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New plant blows into the Sault

Algoma Steel is diving into the green energy industry by teaming up with a German wind tower manufacturer in a value-added steel plate venture in Sault Ste. Marie.

Algoma Steel is diving into the green energy industry by teaming up with a German wind tower manufacturer in a value-added steel plate venture in Sault Ste. Marie.

The joint venture, to be known as SAIG Great Lakes Partnership, involves Schaaf Industrie AG as the 51 per cent majority partner.

The announcement was made in Sault Ste. Marie Feb. 10 and was attended by Minister of Northern Development and Mines Rick Bartolucci and Joe Cordiano, Minister of Economic Development and Trade.

When in full production, the $35-million project could employ as many as 140 people. The facility will be capable of building 180 wind towers annually for the North American market.

A tower-fabricating plant will be built on a 20- to 25-acre greenfield site west of the steel works on Baseline and Allen Side Road.

Construction of the 210,000-square-foot building will begin in late April, weather permitting.
Martin Pochtaruk, Algoma’s director of operations planning, says Algoma’s venture with the German wind tower company may seem unusual but it’s a comfortable fit for both.

For Schaaf Industrie, 70 per cent of cost is steel plate, the rest is other consumables such as paint, labour and energy. “For a wind tower manufacturer, the dream position is to be integrated into steel manufacturing.” For Algoma, it’s part of a long-range strategy to move toward value chain integration and to position the steelmaker as a world-class company.

Schaaf is not a manufacturer of wind power generators or blades, but sells their towers to major turbine companies such as RePower, Siemens and General Electric.

“That was what we sold for as the convenience for Algoma, because they’re bringing the customer base,” says Pochtaruk.

Schaaf Industrie AG has seven plants in Germany, France and the Czech Republic, and claims 13 per cent of European tower fabricating capacity. This is their first international joint venture.

Pochtaruk says Schaaf Industrie officials first came to Canada in the winter of 2004 to deliver a presentation at a Canadian Wind Energy Association meeting co-ordinated through the Canadian German Chamber of Commerce.

“They met a person from Sudbury they retained for two weeks who invited them to walk through Northern Ontario looking for a site to build ... positioned next to water. They didn’t know (of) the existence of a steel manufacturer.”

After a meeting in the Sault last April, the Schaaf delegation toured the steel mill, “and that was the end of their search.”

Negotiations for an agreement began in July and contact was made with the provincial government to find out what funding programs were available.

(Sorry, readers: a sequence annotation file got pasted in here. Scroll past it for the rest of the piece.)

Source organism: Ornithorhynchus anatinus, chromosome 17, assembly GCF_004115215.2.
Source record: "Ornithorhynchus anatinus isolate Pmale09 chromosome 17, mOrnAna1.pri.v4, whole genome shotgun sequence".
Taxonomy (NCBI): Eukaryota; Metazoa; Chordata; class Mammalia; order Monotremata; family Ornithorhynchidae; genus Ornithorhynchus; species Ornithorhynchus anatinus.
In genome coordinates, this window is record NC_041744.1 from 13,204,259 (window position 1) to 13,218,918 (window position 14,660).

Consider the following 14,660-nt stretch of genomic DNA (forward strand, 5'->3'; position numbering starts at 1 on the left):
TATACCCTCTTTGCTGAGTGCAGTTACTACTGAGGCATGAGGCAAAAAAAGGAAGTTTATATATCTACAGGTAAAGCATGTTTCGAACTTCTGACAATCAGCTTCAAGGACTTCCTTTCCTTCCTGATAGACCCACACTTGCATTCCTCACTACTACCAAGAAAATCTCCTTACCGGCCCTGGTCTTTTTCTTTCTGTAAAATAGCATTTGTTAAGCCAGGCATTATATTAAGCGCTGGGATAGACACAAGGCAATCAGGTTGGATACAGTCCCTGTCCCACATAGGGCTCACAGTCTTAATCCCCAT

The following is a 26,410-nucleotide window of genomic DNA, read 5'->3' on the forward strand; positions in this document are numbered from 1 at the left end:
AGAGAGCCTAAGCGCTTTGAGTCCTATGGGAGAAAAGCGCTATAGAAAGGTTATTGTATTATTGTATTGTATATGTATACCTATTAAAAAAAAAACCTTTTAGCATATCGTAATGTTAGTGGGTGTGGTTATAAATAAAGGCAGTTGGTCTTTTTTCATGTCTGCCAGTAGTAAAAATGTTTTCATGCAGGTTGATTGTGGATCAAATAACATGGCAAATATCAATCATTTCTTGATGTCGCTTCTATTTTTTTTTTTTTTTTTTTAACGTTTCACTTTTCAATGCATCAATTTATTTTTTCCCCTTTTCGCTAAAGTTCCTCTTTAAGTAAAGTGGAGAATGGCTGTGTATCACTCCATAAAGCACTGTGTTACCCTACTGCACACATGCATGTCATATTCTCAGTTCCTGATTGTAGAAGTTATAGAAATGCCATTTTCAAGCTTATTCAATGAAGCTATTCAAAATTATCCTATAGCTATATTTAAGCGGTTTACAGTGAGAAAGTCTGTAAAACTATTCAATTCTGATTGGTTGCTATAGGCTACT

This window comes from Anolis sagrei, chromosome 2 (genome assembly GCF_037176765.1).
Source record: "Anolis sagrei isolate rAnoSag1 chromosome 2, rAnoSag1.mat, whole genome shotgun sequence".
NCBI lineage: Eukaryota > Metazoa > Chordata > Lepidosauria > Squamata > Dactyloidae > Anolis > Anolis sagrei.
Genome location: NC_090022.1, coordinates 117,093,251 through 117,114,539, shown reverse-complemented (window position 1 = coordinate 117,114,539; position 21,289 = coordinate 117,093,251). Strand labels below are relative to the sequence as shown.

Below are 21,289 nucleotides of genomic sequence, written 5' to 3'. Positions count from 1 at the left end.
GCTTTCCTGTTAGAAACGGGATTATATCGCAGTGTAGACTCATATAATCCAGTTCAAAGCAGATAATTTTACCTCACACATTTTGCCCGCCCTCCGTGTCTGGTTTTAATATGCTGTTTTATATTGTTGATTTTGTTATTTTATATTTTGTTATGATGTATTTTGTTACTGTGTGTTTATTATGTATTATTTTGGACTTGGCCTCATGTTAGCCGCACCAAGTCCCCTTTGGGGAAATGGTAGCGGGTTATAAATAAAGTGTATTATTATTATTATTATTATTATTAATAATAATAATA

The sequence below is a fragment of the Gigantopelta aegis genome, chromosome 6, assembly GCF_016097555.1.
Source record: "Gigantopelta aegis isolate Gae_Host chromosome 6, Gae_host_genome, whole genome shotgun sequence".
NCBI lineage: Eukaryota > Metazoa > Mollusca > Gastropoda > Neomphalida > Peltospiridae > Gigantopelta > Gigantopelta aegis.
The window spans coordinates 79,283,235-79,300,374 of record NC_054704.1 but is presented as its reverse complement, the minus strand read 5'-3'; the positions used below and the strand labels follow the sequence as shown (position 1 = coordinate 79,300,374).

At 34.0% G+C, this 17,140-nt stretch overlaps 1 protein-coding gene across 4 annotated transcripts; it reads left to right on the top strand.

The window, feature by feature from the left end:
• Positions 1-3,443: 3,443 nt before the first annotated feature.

The Ontario government is chipping in with a one-time conditional grant of $1.75 million, along with a $3-million loan from the Northern Ontario Heritage Fund.

The steel plate used for tower construction can range from seven millimetres up to 75 millimetres.

To accommodate the German manufacturer, Algoma is investing $3 million in plate profiling equipment that will be installed in their welded beam facility.

Pochtaruk says for the 100-metre high towers to be structurally stable, the welded plate must be cone-shaped with a diametre of six metres at the base and four metres at the top.

Brenda Stenta, Algoma’s manager of corporate communications, says it opens up other opportunities for profiled plate apart from wind towers.

“It gives Algoma another opportunity to diversify and tap into other value-added markets down the road,” including the defense armour business.

Pochtarek says there is significant opportunity for growth in the fledgling North American wind market.

The total existing wind tower production capacity for North America is currently 650 towers, but that will grow by about 700, he says.

A factory is being set up in southern Ontario to produce 150, but he says there is still a 700-tower gap in annual supply.

Stenta and Pochtaruk caution that no job applications for welding, electrical maintenance, mechanical maintenance or painters will be accepted until the fall.

SIAG will initiate the recruiting process this fall through the Sault Ste. Marie Economic Development Corporation’s Team Sault Ste. Marie. They will hire the first crew as plant construction proceeds with production scheduled to begin in December.

“They will start with one crew and add subsequent crews at three month intervals until they reach (the) 140 level, which they set as necessary manning level at maximum production of 180 (towers annually),” says Stenta.

The tower sections will be shipped in wind farm sites mainly by water and road access.

By the fall of 2007, the facility should be operating at full capacity, around the clock.

“The manning levels will ramp up parallel with production,” she says.

SIAG is still shopping for a project manager. Algoma made a Request for Bids for building construction and received quotes from six major construction companies in Ontario cities including Sudbury, Sault Ste. Marie, Timmins, Thunder Bay and Toronto.

Established in 1996, Schaaf specializes in steel and plant construction as well as wind power technology including towers, girders, and all the related components.

Pochtaruk says if the winds in the Sault are favourable, Algoma may erect a few wind towers of their own to generate power for their operation.

The company is currently assessing the area’s wind profile for the next 12 months. They recently obtained a permit from Nav Canada to erect two 80-metre monitoring towers within weeks. One tower will be positioned in the Sault with another at Wawa, near the former Algoma Ore Division mine site.

Algoma would not disclose what possible revenues are to be derived from this joint venture.